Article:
TPAC
Toronto Police Accountability Coalition
 

Bulletins

Toronto Police Accountability Bulletin No. 112, March 5, 2019.



March 05 2019

1. Police budget increases about 5 per cent in 2019
2. New five year agreement with Toronto Police Association
3. New police legislation expected at Queens Park
4. Shotspotter dead in Toronto
5. Body cameras rejected in Montreal




Toronto Police Accountability Bulletin No. 112, March 5, 2019.

This Bulletin is published by the Toronto Police Accountability Coalition (TPAC), a group of individuals and organizations in Toronto interested in police policies and procedures, and in making police more accountable to the community they are committed to serving. Our website is http://www.tpac.ca
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In this Bulletin:

1. Police budget increases about 5 per cent in 2019
2. New five year agreement with Toronto Police Association
3. New police legislation expected at Queens Park
4. Shotspotter dead in Toronto
5. Body cameras rejected in Montreal
6. Subscribe to the Bulletin
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1. Police budget increases about 5 per cent in 2019
Toronto Police Service Board has asked City Council for just over $ billion for the 2019 police Operating Budget. Its an increase of $30 million over last year, or 3 per cent, but it does not include the cost of the settlement with the Toronto Police Association  agreed to but still confidential waiting for police ratification - which will probably add another 2.5 per cent. This will mean an increase of more than 5 per cent, double the Cost of Living, or more than $50 million for 2019.

The document before the Board for approval at the January meeting was a report from the chief, a high-level discussion of expenditures. No details showing what is proposed to be spent on a program basis is included. Unlike every other city service, the police refuse to make public details on where money  in this case more than $1 billion  will be spent. The Board apparently thinks there is no obligation for the police to be open about what it plans to do with taxpayer money. For the police service this is business as usual  an increase in expenditure much greater than any other city service, and no budget detail to back it up. In TPACs opinion it is unacceptable, but that view seems not to be shared by decision-makers.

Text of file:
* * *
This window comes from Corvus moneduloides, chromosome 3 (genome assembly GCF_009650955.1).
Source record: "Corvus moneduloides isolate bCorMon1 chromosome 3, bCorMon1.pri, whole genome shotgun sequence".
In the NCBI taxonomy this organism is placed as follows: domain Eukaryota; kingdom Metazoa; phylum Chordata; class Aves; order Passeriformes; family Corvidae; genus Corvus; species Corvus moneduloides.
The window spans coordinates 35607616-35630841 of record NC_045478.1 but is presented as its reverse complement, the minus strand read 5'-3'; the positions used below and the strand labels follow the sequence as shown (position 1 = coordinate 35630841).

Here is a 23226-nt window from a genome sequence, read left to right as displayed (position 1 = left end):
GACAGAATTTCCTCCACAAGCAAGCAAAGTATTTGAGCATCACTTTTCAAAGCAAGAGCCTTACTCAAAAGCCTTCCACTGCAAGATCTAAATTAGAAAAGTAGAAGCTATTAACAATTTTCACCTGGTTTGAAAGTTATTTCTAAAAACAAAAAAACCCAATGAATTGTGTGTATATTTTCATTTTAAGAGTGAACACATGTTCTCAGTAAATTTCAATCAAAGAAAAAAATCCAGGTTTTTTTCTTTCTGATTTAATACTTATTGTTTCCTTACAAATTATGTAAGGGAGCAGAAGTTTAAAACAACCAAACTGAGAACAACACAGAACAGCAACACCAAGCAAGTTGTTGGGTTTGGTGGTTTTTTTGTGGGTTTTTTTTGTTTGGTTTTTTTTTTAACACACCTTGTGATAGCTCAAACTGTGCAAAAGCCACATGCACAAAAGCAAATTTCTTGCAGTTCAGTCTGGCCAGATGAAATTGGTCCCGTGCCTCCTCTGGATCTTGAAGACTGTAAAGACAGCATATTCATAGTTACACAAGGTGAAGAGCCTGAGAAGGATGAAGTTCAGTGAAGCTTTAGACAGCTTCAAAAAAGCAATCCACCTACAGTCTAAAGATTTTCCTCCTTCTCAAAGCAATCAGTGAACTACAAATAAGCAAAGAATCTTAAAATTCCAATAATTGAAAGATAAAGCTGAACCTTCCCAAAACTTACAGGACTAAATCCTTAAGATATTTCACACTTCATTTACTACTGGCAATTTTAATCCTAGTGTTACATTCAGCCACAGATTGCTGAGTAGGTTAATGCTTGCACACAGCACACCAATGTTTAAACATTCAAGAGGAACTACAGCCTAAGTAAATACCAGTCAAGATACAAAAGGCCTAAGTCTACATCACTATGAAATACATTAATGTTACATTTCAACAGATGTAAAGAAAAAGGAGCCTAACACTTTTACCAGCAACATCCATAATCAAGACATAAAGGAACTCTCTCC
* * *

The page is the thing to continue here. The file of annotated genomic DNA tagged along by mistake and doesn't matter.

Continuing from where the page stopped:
TPAC told the Boar this request had serious gaps which should be addressed:

1) Of assistance in dealing with youth violence is the Neighbourhood Officer Program, now operating in 33 neighbourhoods. But the planned expansion into more neighbourhoods is not part of this budget. Apparently 120 more officers would be needed for this, but it is not happening.

2) In his recent report Mr. Justice Tulloch stresses the need for police forces to adopt programs addressing the issue of police culture, which he sees as a serious problem. The budget apparently contains no funds to deal with this issue.

3) As the Ontario Human Rights Commission has recently reported, the Toronto police service has a serious problem of racial discrimination. Members of the Black and Indigenous communities face much different treatment by the police than others. The budget apparently does not recognize this problem, and no funds are allocated to address this serious issue.

4) The biggest problem in Toronto is the increase in violence among and against young racialized men, resulting in many deaths but the budget does not allocate funds to the social programs recommended in the 2008 report Roots of Youth Violence and other studies since then. Mayor Tory argued that City Council itself is funding these programs, but there are questions as to whether that funding is adequate.

TPAC noted other problems with the proposed expenditures.

The service is finally re-arranging shift schedules so that instead of there being too many officers on duty when there are few calls for service, shifts are arranged so there is a better allocation of officers and demands for service. This means a better use of police and public resources. It should result in existing officers being better utilized. But this is not reflected in the budget request. Instead, the request asks for another 300 officers, even though 134 new officers were hired in December.

Further, special constables are now being hired to do the kinds of things officers used to do  that is a good change - at a cost saving of about 25 per cent. The document calls for hiring 122 more special constables, but any savings in officer expenditures are not reflected in the document.